The complications of selling your home privately

As journalists, we often ruminate on the impacts that the Internet will have on the future of our industry, sometimes forgetting that ours is not the only industry being affected. Encyclopedias have been replaced by search engines.

Phone books are obsolete. Travel agencies have been displaced by Expedia’s computer algorithms. And print classifieds have been supplanted by online services like Craigslist and Kijiji, which allow buyers and sellers to communicate directly with one another, without having to share the wealth with unnecessary middlemen.

Since the largest commodity any ordinary citizen will ever own is the house in which he or she lives, and since a real estate agent will typically collect a three per cent commission on the sale or purchase of a home, it makes sense that many people have begun to explore the idea of selling their homes online without a Realtor’s involvement. These homes are said to be “for sale by owner,” (or FSBO, pronounced “fizz-bo”) and currently they make up about a quarter of all real estate transactions annually in Canada.


As a measure of full disclosure, I must bring my own bias to light: my mother, Teri Davidson, is a real estate broker in Brantford, Ontario – and since she is the primary breadwinner in my family, if FSBO were to overtake a larger proportion of the Canadian housing market, it might adversely impact my family’s personal finances.

That being said, I am also somewhat of a thrifty shopper – if I am able to save myself some money by exerting a bit of elbow grease, I will definitely take the opportunity. So I can certainly understand why people would be interested in FSBO.

According to, the main advantages of buying a house privately are the ability to find properties at better prices, to negotiate directly with the seller, to find motivated sellers, and to communicate without an intermediary. The site explains that the typical commission on the sale of a home is six percent, which, depending on the price of the home, can amount to significant savings.

As well, a seller doesn’t have to worry about their agent’s ulterior motives – for example, dismissing perfectly reasonable offers as too low just because they want a bigger commission. The homeowner will be more motivated to sell the house than an agent who has dozens of listings on the go at once.

There’s less chance of questions going unanswered when the buyer and seller communicate directly, rather than playing the telephone game through their respective representatives. There’s a time commitment, certainly, but if the benefits outweigh the costs, why not at least try to sell your home privately?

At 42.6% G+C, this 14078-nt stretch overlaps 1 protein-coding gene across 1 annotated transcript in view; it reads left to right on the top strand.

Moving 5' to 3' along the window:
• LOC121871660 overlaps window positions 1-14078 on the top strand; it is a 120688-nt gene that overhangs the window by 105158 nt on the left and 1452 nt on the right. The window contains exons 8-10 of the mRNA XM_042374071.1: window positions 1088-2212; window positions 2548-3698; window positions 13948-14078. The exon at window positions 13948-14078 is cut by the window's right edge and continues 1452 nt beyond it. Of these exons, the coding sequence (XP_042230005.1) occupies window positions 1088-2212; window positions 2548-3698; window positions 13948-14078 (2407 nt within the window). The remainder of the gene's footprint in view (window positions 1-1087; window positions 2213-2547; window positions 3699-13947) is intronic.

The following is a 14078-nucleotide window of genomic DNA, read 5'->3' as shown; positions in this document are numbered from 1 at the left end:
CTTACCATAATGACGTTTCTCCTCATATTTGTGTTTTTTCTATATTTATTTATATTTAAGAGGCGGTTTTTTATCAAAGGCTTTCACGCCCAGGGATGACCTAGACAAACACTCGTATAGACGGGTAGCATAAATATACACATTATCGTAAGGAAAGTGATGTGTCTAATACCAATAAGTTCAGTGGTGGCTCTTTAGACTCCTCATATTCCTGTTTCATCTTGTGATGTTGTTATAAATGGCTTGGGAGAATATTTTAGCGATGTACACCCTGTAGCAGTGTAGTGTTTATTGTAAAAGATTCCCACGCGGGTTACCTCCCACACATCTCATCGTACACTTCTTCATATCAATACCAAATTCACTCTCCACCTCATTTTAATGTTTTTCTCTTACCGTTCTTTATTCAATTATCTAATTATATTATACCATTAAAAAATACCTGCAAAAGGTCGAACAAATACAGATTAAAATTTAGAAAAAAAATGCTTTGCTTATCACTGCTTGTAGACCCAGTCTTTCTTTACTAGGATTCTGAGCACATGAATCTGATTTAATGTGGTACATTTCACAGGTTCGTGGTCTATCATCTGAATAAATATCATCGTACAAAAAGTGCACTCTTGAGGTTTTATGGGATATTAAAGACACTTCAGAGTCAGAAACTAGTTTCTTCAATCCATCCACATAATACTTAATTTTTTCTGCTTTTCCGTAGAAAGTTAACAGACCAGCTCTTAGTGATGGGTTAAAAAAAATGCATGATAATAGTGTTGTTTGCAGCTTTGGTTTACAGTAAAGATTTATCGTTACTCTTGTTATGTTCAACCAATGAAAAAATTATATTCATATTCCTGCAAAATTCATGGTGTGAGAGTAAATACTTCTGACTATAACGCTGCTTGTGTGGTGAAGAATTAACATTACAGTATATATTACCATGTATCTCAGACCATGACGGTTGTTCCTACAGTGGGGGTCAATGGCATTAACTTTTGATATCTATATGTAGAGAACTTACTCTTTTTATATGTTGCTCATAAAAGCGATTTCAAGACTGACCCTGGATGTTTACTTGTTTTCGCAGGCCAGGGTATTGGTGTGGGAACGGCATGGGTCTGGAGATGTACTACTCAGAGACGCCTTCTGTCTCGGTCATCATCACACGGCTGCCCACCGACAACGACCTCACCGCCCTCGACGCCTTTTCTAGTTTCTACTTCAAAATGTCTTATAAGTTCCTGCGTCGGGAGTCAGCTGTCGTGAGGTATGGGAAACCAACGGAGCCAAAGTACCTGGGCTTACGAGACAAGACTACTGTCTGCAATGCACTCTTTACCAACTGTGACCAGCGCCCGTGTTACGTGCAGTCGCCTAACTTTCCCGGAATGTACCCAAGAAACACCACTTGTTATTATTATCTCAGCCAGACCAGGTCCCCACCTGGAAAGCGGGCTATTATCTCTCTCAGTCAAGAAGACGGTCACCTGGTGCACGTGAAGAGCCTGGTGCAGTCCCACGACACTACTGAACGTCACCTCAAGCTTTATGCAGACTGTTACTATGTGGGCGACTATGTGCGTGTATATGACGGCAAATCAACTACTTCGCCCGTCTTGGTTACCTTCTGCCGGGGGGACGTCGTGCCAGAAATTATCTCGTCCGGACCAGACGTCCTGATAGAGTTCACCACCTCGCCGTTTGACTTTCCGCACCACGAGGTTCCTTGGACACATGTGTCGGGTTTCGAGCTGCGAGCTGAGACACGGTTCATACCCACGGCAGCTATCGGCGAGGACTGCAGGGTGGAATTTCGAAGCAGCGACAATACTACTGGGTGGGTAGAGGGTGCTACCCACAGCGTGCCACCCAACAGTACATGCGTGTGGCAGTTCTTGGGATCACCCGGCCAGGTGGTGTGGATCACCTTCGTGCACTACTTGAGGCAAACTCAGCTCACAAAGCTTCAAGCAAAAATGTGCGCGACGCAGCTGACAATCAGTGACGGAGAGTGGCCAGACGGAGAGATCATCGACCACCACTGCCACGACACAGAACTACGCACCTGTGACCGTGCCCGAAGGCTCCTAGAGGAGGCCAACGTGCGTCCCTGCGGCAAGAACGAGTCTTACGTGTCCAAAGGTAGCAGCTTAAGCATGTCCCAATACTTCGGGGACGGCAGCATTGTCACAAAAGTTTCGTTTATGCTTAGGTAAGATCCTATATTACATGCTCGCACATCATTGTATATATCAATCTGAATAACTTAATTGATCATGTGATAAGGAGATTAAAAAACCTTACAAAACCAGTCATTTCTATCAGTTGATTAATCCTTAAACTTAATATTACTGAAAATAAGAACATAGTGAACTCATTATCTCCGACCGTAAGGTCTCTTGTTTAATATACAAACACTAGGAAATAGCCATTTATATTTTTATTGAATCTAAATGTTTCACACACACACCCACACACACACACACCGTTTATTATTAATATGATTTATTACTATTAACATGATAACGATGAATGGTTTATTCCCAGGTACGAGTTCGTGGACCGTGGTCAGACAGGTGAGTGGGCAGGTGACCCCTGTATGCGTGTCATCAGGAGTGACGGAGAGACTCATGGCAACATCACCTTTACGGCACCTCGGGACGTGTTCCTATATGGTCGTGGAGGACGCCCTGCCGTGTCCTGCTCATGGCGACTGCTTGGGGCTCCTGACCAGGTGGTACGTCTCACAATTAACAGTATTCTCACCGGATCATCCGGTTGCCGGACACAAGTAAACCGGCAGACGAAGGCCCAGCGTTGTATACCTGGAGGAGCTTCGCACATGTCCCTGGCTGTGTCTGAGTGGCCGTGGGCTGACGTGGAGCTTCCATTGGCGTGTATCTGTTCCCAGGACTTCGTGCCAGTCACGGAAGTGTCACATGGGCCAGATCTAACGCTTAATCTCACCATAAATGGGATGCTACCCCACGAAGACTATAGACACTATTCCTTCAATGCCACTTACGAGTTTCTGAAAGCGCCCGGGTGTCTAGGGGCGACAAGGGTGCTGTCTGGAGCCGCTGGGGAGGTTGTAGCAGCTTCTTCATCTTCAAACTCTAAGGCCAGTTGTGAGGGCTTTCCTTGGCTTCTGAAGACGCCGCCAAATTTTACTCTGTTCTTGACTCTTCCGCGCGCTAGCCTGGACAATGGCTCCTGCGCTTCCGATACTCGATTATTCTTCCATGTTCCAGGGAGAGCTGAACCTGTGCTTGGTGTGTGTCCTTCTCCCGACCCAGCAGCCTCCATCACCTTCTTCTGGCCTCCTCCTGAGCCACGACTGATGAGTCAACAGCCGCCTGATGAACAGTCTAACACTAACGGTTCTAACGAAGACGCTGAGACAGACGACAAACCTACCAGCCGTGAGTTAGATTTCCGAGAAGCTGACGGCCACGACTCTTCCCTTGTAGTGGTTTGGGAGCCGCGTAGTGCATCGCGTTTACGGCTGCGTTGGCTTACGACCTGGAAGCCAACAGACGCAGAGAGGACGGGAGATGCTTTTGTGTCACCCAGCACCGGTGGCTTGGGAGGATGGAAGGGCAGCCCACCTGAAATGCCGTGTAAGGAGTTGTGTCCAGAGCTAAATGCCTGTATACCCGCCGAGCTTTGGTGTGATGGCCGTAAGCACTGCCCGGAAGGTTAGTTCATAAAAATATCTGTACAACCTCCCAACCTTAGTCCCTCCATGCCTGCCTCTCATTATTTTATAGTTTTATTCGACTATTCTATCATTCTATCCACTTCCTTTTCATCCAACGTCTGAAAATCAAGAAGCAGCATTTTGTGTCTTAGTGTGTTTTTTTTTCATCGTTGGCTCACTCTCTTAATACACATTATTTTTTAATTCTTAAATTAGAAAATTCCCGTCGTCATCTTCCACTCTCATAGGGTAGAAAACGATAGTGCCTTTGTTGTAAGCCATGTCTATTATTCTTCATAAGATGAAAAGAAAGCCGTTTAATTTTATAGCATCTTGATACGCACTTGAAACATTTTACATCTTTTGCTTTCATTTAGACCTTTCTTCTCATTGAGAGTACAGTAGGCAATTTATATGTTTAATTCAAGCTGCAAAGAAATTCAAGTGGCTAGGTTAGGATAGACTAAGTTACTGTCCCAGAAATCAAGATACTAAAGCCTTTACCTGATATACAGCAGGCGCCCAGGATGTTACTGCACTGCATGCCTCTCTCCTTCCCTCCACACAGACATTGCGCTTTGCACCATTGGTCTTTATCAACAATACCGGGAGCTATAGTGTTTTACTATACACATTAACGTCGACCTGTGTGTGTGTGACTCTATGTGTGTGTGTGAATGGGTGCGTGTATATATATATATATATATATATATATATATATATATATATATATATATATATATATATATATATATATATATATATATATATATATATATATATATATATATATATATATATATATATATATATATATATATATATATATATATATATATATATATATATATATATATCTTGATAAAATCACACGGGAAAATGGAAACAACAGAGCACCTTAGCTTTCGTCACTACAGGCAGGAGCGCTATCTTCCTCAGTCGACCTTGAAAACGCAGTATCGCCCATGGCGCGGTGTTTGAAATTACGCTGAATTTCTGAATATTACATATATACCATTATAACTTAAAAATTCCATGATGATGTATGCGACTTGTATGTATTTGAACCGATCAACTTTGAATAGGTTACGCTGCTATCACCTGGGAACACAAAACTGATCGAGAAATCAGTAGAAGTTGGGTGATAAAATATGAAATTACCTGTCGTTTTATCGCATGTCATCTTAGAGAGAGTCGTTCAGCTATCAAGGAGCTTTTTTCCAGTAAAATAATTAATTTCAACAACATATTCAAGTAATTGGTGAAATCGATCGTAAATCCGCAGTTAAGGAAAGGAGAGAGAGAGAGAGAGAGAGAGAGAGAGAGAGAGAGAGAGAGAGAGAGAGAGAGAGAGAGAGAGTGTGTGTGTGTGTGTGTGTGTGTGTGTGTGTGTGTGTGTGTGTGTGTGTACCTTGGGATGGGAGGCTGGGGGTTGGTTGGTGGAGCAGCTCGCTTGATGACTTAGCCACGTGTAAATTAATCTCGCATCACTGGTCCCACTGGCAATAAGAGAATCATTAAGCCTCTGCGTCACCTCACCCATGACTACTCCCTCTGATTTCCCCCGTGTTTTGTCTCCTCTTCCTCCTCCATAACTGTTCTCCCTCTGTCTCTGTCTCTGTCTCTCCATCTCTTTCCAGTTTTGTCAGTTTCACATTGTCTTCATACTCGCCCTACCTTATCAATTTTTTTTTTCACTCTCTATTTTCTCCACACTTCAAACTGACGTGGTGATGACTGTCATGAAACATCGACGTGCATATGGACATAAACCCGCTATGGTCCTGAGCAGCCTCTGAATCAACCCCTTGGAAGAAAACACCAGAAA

As my mom says, “I always tell people they can do whatever they want, they can pull their own teeth out if they want to, but I prefer to go to a dentist.”


Unlike the homeowners, a real estate agent is unbiased, and can point out the flaws of a potential home to buyers. They can act as negotiators, prepare a properly-formatted purchase offer, calm and reassure their clients when issues arise, and offer advice about home inspections and insurance coverage.

My mother told me about the experience one of her clients had selling his house privately, something he has since vowed never to do again. He arranged to sell his house to one of his work colleagues, who immediately insisted he drop the price of the property since neither of them needed to pay commission to a Realtor.

Because the seller did not have anyone to guide him through the legal documents, he had to enlist his lawyer, who took several weeks to draw up the necessary paperwork (and charged him for it.)

His home inspection revealed several minor problems, which the inspector failed to tell him were minor – the seller was then strong-armed by the buyer into lowering the price of the house to account for the repair costs.

Once the sale went through, the buyer began visiting the house whenever he wanted, bringing family members and friends to look inside the house, often at inopportune times – he would complain to the seller at work that the lawn had not been mowed, and that the backyard barbecue was leaving grease stains on the deck. In the end, the seller may have saved $12,000 in commission, but lost thousands of dollars in price reductions, as well as countless hours of sleep.


Of course, that is just one man’s experience, told to me second-hand. But some of the statistics on the subject are similarly discouraging.

A study from the National Association of Realtors reports that a quarter of all private sellers will list their house with an agent within six to eight weeks of their house going on the market. Only two-thirds of FSBO sales are successful, and on average FSBO houses sell for 13 per cent less than comparable agent-assisted sales. The study also found that Realtors generally do not sell their own homes privately.

So should a person sell his or her home privately?

It depends on the seller’s level of commitment, negotiation skills, ability to deal with troublesome buyers, how they value their time, and what the total cost of the commission would amount to, among other factors. It’s a case-by-case question, and it can work out for the good or the bad depending on the circumstances.